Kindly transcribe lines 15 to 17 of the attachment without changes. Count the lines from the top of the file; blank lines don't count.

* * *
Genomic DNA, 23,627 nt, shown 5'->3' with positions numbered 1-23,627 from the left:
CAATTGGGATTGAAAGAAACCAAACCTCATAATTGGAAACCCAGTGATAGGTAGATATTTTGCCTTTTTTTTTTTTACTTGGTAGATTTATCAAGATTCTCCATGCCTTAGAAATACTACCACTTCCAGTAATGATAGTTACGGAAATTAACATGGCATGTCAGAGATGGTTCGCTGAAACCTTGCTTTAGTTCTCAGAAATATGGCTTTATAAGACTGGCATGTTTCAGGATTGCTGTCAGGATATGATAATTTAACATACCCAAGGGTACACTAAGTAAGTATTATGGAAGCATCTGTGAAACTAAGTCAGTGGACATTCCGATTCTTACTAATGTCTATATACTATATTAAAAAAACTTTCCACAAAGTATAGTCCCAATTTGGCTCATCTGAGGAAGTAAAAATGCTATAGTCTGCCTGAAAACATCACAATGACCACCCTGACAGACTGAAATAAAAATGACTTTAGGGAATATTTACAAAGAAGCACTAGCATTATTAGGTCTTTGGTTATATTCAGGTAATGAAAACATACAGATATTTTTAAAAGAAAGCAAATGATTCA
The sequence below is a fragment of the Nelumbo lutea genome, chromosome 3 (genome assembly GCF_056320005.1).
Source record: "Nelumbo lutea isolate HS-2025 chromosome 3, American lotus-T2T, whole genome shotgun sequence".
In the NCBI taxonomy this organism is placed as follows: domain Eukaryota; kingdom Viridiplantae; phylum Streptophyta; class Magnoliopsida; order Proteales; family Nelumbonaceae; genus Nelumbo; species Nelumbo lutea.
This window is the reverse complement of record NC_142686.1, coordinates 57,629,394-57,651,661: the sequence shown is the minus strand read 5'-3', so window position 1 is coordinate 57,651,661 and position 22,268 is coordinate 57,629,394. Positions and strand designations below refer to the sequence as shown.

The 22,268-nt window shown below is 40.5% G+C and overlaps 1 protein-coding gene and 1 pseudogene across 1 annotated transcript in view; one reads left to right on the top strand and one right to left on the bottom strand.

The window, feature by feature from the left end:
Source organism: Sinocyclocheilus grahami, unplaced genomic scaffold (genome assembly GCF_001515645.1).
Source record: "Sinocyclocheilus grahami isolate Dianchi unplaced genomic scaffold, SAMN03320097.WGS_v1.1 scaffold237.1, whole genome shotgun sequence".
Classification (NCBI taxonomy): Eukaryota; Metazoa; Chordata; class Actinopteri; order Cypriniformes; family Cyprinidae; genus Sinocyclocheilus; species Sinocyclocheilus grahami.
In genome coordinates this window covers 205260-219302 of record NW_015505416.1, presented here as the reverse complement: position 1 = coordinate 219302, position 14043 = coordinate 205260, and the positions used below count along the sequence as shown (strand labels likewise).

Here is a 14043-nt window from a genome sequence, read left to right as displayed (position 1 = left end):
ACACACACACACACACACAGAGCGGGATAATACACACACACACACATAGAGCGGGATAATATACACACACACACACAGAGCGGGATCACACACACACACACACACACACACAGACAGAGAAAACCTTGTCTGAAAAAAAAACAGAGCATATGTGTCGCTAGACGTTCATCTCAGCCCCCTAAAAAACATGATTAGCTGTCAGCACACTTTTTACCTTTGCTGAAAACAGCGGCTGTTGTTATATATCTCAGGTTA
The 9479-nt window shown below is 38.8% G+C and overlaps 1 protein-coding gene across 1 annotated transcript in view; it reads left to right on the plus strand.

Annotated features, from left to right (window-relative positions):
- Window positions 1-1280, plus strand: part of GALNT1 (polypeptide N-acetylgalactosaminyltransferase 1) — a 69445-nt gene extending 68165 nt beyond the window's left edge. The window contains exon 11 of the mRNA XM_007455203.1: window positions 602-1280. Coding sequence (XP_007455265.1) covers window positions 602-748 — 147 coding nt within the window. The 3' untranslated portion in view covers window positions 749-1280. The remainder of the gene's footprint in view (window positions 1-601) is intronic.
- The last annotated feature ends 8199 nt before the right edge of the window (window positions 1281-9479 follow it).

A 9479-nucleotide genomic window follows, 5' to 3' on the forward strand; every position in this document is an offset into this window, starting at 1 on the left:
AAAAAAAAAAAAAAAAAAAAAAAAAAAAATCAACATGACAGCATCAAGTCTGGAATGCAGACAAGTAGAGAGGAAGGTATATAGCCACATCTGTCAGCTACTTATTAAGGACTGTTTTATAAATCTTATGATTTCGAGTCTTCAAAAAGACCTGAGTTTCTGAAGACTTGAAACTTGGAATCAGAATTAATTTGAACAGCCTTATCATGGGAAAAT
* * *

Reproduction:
The 9479-nt window shown below is 38.8% G+C and overlaps 1 protein-coding gene across 1 annotated transcript in view; it reads left to right on the plus strand.

Annotated features, from left to right (window-relative positions):
- Window positions 1-1280, plus strand: part of GALNT1 (polypeptide N-acetylgalactosaminyltransferase 1) — a 69445-nt gene extending 68165 nt beyond the window's left edge. The window contains exon 11 of the mRNA XM_007455203.1: window positions 602-1280. Coding sequence (XP_007455265.1) covers window positions 602-748 — 147 coding nt within the window. The 3' untranslated portion in view covers window positions 749-1280. The remainder of the gene's footprint in view (window positions 1-601) is intronic.